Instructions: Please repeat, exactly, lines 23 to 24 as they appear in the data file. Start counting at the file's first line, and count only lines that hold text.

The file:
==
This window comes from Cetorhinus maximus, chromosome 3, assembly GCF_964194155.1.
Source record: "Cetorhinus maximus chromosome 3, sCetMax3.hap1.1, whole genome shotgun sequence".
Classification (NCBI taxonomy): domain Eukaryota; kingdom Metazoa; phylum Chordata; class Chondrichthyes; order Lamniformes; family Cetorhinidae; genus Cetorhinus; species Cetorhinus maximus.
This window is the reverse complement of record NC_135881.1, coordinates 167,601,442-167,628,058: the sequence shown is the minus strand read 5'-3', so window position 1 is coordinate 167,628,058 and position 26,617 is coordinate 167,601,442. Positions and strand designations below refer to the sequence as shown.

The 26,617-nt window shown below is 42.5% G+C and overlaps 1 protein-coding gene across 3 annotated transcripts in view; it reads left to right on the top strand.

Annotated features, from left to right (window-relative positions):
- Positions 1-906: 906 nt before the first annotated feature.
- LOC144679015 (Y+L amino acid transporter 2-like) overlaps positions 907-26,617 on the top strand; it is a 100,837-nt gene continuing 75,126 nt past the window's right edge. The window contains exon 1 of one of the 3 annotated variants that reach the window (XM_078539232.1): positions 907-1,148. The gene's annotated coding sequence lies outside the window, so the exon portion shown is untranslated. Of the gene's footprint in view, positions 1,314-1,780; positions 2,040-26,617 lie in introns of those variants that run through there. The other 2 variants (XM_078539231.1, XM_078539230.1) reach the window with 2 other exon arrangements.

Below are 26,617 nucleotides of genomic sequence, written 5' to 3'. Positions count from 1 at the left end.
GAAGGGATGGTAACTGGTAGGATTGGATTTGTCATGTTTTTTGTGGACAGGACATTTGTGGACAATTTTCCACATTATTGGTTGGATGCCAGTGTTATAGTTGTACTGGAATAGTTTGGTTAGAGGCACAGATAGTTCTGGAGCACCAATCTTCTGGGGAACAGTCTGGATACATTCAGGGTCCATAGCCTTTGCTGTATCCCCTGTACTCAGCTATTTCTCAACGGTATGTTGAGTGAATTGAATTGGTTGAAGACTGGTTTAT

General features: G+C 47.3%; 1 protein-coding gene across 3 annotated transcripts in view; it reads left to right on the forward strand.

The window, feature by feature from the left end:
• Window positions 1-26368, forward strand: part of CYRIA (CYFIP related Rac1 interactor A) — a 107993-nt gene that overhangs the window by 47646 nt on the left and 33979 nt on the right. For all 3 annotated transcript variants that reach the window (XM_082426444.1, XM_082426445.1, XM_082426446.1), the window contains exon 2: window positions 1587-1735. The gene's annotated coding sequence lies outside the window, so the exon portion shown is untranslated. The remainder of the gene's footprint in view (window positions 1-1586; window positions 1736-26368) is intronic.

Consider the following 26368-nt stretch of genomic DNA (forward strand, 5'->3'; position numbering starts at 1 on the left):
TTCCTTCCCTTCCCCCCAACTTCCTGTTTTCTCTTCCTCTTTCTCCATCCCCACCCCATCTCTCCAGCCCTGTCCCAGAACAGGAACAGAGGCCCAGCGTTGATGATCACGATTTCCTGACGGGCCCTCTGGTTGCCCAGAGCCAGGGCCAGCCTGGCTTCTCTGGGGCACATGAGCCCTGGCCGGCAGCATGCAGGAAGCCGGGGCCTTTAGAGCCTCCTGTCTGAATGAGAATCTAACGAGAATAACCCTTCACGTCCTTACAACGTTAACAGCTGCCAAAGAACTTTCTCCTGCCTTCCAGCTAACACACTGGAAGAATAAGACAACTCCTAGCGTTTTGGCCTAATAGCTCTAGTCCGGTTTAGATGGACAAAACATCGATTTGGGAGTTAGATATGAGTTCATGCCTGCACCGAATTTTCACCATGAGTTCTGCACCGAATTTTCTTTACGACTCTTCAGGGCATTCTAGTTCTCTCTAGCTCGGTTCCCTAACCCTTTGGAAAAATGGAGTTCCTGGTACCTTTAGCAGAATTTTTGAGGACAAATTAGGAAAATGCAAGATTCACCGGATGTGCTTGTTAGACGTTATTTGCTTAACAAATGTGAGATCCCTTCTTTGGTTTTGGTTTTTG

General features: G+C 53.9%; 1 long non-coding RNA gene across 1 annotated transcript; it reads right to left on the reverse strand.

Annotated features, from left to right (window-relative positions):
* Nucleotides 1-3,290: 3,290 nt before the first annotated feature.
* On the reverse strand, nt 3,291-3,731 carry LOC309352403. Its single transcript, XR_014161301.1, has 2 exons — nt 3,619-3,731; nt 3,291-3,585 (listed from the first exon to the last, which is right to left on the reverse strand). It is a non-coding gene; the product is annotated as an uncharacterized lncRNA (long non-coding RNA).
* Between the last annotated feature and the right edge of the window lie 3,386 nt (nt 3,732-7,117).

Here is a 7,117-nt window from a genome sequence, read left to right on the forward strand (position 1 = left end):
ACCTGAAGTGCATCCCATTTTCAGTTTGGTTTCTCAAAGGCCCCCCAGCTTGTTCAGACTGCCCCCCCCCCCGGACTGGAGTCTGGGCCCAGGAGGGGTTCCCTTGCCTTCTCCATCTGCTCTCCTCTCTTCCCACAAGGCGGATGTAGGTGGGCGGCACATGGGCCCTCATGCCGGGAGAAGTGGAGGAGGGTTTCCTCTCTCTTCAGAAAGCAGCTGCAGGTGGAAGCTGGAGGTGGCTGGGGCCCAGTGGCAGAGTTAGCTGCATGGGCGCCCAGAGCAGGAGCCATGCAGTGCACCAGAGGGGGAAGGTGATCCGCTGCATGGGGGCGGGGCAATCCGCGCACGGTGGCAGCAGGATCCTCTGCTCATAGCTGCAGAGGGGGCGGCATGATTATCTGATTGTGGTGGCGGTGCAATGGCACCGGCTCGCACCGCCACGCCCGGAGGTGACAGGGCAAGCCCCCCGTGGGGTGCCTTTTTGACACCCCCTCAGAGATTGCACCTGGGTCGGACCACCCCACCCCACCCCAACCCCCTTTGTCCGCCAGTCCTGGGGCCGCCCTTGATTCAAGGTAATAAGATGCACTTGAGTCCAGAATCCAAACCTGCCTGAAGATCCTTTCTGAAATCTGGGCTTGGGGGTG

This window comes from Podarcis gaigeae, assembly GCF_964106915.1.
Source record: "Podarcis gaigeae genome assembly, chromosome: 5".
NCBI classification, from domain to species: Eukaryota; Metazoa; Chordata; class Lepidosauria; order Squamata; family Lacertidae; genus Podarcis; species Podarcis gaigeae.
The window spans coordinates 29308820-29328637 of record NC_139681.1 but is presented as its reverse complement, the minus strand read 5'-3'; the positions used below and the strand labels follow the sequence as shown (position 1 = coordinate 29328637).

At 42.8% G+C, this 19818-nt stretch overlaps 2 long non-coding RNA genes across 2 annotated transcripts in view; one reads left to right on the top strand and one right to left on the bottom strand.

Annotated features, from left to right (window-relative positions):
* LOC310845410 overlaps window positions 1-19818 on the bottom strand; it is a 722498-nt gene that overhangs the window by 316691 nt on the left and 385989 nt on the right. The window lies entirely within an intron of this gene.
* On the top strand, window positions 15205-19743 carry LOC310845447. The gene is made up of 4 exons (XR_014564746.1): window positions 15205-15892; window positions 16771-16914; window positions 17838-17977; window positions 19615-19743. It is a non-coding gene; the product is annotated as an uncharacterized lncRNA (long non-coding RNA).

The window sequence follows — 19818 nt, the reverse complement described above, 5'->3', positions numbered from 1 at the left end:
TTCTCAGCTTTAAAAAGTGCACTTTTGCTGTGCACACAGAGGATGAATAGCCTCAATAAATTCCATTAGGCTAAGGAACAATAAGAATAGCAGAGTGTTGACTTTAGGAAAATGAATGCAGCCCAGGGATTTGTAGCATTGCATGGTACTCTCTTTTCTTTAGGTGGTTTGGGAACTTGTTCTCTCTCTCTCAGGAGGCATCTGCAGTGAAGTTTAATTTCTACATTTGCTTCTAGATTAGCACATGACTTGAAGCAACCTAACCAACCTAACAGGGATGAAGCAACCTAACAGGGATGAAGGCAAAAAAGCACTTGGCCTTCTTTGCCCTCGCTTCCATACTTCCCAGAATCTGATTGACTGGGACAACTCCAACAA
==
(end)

This window comes from Podarcis gaigeae, assembly GCF_964106915.1.
Source record: "Podarcis gaigeae genome assembly, chromosome: 5".